The likelihood of violence spiralling out of control in Bangkok, Thailand, has increased with Prime Minister Abhisit Vejjajiva’s threat of using live ammunition against the ‘red shirt’ protestors, killing and wounding scores of protestors.
The image of this country as a passive, non-violent Bhuddist nation has long been belied by it’s brutal decades-long campaign against the Muslims in the south of the country.
The Thai government, which placed Bangkok and surrounding provinces under emergency law in April 2010, moved to enforce the decree by sending troops to clear the supporters of the United Front for Democracy against Dictatorship (UDD) from Phan Fa Bridge. The move sparked bloody clashes as the protesters refused to budge and fought back with sticks, Molotov cocktails, grenades and rifles.
Tens of thousands of demonstrators of the UDD, also called “red shirts” because of their garb, have been staging protests at Phan Fa Bridge for over a month, calling on Prime Minister Abhisit Vejjajiva to dissolve parliament and hold new elections. The mainly rural poor "red shirts" are pressing their demand that the Prime Minister resign on the grounds he is holding office illegitimately, as he was elected after two Thaksin loyalist governments were ejected by the courts.
This internal political turmoil afflicting the Thai government must be viewed in the context of the conflict regarding Muslims in the south of Thailand.
Graphic media coverage of violence, coupled with a lack of information on the perpetrators of violence, has led to numerous speculations on the causes of the conflict in Malay Muslim dominated Southern Thailand. Are Malays simply the victims of harassment or failed policies by the Thai government? Is the insurgency only driven by an irrational desire for revenge or traditionalism? To what extent are Malay insurgents organised? Are they inspired by local nationalism or by transnational jihadist ideas?
More than 3,900 people have been killed in six years of unrest, as ethnic Malay Muslims fight for autonomy from Thailand’s Buddhist majority in the region just a few hours by car from some of Thailand’s best-known tourist beaches. Separatist violence has occurred in Southern Thailand for decades, but the campaign escalated sharply in 2004. Thailand is a predominantly Buddhist nation of around 60 million people. About 10% of the population is Muslim, living mostly in the five southern provinces bordering Malaysia.
Previously a sovereign Islamic dynasty, the southern region of Pattani was conquered by Siam (Thailand) and over time divided into the three provinces of Pattani, Yala, and Narathiwat. Most of the insurgency’s violent incidents occur in this region of 3.1 million people. Local Muslims largely oppose the presence of tens of thousands of police, soldiers and state-armed Bhuddist guards in this rubber-producing region.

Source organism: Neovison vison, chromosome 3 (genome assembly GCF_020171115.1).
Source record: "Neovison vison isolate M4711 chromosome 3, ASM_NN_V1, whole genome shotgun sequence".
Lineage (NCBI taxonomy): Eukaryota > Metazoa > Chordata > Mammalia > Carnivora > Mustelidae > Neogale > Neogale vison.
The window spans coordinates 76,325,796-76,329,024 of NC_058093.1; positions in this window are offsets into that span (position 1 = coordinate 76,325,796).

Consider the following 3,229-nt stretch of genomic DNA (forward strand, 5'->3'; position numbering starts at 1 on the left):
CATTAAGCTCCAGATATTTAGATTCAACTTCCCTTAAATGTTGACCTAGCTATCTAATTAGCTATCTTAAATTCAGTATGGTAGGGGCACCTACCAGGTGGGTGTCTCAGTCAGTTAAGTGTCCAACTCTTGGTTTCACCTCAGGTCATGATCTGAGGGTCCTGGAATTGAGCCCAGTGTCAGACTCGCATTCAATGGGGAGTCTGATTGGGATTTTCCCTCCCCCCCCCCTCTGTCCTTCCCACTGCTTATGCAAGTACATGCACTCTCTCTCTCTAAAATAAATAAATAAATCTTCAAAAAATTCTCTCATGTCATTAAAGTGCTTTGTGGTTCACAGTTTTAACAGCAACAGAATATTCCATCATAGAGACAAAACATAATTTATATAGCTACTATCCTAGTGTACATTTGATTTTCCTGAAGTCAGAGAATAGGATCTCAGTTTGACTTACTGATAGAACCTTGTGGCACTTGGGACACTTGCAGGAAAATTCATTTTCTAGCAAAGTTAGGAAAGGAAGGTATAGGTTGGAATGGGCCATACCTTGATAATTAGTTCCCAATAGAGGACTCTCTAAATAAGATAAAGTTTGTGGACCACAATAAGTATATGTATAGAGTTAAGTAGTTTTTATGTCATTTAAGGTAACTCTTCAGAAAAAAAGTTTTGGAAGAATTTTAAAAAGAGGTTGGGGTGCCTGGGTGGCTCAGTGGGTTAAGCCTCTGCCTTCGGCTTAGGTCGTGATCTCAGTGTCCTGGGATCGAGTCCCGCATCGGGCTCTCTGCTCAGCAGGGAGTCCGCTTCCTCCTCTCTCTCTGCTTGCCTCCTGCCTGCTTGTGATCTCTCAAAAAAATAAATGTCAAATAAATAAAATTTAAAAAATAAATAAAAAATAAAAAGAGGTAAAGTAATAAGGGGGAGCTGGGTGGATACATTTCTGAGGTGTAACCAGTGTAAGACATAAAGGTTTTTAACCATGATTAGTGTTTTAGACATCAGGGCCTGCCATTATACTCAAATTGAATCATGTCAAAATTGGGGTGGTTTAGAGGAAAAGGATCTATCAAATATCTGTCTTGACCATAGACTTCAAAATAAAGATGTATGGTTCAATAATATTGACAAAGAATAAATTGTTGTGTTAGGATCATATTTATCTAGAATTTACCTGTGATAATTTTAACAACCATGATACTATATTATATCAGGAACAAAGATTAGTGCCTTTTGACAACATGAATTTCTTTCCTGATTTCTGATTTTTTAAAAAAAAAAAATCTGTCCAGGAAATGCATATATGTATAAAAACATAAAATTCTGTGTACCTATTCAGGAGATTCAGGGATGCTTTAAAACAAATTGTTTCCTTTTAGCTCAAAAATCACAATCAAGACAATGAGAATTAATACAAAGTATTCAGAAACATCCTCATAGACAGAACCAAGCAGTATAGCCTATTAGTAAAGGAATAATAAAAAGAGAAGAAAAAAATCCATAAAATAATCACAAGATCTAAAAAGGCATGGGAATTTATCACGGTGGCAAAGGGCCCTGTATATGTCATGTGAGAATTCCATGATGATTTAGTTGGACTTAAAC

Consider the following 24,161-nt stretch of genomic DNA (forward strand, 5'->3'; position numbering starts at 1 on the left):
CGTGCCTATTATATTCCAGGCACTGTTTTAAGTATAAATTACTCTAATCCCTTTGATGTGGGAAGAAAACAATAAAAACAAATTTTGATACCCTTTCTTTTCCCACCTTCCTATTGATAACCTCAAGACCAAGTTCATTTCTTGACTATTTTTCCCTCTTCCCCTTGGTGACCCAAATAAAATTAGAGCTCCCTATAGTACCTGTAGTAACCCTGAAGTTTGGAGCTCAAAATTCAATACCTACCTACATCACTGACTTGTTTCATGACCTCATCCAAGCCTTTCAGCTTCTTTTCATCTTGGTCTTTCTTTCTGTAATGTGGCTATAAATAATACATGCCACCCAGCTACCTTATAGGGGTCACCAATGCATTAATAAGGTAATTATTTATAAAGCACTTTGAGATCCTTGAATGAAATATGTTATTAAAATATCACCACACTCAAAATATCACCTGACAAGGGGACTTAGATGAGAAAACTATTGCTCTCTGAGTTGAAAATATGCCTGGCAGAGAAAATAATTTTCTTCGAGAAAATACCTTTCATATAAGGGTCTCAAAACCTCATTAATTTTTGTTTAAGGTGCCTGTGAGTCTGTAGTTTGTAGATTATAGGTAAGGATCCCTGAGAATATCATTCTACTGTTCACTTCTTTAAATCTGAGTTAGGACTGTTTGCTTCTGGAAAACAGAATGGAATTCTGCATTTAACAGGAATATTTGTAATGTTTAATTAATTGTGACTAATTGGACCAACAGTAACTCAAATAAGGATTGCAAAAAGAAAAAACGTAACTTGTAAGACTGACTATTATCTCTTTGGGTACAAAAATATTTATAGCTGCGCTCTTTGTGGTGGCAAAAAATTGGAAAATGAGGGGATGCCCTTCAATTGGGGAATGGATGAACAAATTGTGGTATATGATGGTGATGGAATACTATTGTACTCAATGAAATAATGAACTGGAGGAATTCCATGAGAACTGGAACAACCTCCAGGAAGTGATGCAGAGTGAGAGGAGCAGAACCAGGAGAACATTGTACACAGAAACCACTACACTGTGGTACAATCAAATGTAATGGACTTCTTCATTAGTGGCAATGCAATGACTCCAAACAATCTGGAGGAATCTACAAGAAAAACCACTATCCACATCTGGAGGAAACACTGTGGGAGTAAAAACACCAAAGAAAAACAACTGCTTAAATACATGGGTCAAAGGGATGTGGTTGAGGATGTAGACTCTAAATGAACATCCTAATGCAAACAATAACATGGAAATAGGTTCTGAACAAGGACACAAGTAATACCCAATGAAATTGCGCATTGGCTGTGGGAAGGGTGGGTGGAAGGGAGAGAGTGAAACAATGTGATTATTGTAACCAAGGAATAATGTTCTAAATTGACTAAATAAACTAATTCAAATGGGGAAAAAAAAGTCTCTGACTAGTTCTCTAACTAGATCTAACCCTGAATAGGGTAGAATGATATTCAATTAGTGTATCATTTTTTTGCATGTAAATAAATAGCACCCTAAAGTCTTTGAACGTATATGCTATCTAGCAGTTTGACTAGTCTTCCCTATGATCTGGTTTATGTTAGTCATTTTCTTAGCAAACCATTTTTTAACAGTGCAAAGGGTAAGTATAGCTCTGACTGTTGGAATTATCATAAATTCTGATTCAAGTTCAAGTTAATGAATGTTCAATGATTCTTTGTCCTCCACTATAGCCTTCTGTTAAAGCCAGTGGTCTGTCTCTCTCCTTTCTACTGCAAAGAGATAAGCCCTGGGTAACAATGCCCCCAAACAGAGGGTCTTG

The attacks are directed against Buddhist majority’s claim to moral superiority and right to rule Southern Thailand on two fronts. On the one hand, resistance targets the violent occupation of the once-independent sultanate of Pattani. On the other hand, insurgents argue that the integration of the region into the Thai state has led to the destruction of Islam in the region. Both arguments are used to justify of a (local) jihad against Thai rule.
This nationalist awareness contributed to the Pattanese perception that Thai rule is part of a global campaign aimed at suppressing Muslims worldwide. Reports indicate that the US is seeking to establish a military base in Thailand to help government forces combat Muslim separatists. If the US eventually takes an active role in suppressing Muslims in the south, the global confrontation between Muslims and the US will widen.
Moreover, a crackdown on Pattanese Muslims may also have ripple effects throughout Southeast Asia due to the multiple ideological and logistical linkages between Muslim separatists operating in the region.
Monsour Salleh, an activist and businessman from Pattani, sums up the views of many Muslims in the south: “Islam is our discipline and way of life," Monsour said. "… because of Islam we can protect our identity, we can develop our soul, and we can develop our lifestyle. So the outside should understand that Islam is the main role of religion here, not Buddhist."
This sensitive, delicate, and complicated conflict has gradually increased over time. It is intertwined with historical, political, security, and economic factors that necessitate a deep and clear understanding of the conflict’s root causes.
The most recent episodes of violence against Muslims in Pattani has significant internal repercussions, as seen with the recent violence with the “red shirts”. The Thai government has thus far failed to realize that heavy-handed security-based approaches end up radicalizing oppressed communities and increasing popular support for resistance groups.
The US invasion of Afghanistan and Iraq and the continuing presence of foreign troops in many Muslim societies have already worked to radicalize the Muslim community in Thailand and increase their awareness of global Muslim grievances.
The struggle in the South and now in Bangkok is an attempt to break Thailand out of a pattern of military intervention that supports an elite bureaucratic system.
There exists a real possibility that the current conflict could embroil the nation into a prolonged civil war, fracturing the country and transforming the ‘Land of Smiles’ into the land of tears.